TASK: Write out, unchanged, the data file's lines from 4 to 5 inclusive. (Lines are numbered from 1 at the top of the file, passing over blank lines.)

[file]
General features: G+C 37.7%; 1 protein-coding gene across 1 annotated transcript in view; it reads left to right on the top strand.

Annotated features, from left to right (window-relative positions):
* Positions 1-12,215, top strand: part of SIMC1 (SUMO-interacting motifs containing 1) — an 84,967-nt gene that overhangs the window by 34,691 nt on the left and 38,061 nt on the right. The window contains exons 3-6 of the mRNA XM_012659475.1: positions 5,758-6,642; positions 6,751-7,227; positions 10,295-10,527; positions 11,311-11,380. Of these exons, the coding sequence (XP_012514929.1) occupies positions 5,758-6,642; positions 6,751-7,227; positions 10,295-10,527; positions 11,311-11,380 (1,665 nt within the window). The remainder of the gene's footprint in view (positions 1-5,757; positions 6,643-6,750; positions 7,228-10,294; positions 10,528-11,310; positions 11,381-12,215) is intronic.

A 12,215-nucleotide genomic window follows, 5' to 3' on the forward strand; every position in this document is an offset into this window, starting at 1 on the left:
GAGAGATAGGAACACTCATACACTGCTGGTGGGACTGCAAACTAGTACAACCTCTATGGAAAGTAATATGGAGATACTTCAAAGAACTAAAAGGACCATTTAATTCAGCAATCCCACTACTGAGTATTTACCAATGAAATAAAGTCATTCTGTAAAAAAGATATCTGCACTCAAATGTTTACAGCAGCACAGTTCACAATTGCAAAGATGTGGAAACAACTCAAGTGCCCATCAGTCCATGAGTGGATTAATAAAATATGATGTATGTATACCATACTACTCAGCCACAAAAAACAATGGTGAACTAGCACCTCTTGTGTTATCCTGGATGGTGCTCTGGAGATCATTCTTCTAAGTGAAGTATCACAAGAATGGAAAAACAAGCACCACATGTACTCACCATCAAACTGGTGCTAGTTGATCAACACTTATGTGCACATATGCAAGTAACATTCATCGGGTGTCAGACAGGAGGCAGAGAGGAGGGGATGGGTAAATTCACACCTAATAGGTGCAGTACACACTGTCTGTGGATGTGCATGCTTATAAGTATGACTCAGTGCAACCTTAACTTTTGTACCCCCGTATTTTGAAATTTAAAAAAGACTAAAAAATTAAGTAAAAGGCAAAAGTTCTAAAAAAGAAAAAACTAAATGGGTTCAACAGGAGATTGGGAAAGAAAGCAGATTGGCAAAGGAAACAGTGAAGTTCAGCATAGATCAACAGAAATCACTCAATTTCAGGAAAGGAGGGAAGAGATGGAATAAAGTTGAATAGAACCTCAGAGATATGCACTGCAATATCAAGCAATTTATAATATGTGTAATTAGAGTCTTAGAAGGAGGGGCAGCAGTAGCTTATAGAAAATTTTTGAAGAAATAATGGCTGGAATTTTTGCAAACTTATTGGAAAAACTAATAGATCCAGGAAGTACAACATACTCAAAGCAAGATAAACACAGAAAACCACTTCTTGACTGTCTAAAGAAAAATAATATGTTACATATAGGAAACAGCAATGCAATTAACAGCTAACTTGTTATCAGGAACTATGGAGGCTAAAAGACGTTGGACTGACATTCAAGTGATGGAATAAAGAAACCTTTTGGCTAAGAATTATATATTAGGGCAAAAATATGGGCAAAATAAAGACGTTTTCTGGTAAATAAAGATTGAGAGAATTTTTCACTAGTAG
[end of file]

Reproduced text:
A 12,215-nucleotide genomic window follows, 5' to 3' on the forward strand; every position in this document is an offset into this window, starting at 1 on the left:
GAGAGATAGGAACACTCATACACTGCTGGTGGGACTGCAAACTAGTACAACCTCTATGGAAAGTAATATGGAGATACTTCAAAGAACTAAAAGGACCATTTAATTCAGCAATCCCACTACTGAGTATTTACCAATGAAATAAAGTCATTCTGTAAAAAAGATATCTGCACTCAAATGTTTACAGCAGCACAGTTCACAATTGCAAAGATGTGGAAACAACTCAAGTGCCCATCAGTCCATGAGTGGATTAATAAAATATGATGTATGTATACCATACTACTCAGCCACAAAAAACAATGGTGAACTAGCACCTCTTGTGTTATCCTGGATGGTGCTCTGGAGATCATTCTTCTAAGTGAAGTATCACAAGAATGGAAAAACAAGCACCACATGTACTCACCATCAAACTGGTGCTAGTTGATCAACACTTATGTGCACATATGCAAGTAACATTCATCGGGTGTCAGACAGGAGGCAGAGAGGAGGGGATGGGTAAATTCACACCTAATAGGTGCAGTACACACTGTCTGTGGATGTGCATGCTTATAAGTATGACTCAGTGCAACCTTAACTTTTGTACCCCCGTATTTTGAAATTTAAAAAAGACTAAAAAATTAAGTAAAAGGCAAAAGTTCTAAAAAAGAAAAAACTAAATGGGTTCAACAGGAGATTGGGAAAGAAAGCAGATTGGCAAAGGAAACAGTGAAGTTCAGCATAGATCAACAGAAATCACTCAATTTCAGGAAAGGAGGGAAGAGATGGAATAAAGTTGAATAGAACCTCAGAGATATGCACTGCAATATCAAGCAATTTATAATATGTGTAATTAGAGTCTTAGAAGGAGGGGCAGCAGTAGCTTATAGAAAATTTTTGAAGAAATAATGGCTGGAATTTTTGCAAACTTATTGGAAAAACTAATAGATCCAGGAAGTACAACATACTCAAAGCAAGATAAACACAGAAAACCACTTCTTGACTGTCTAAAGAAAAATAATATGTTACATATAGGAAACAGCAATGCAATTAACAGCTAACTTGTTATCAGGAACTATGGAGGCTAAAAGACGTTGGACTGACATTCAAGTGATGGAATAAAGAAACCTTTTGGCTAAGAATTATATATTAGGGCAAAAATATGGGCAAAATAAAGACGTTTTCTGGTAAATAAAGATTGAGAGAATTTTTCACTAGTAG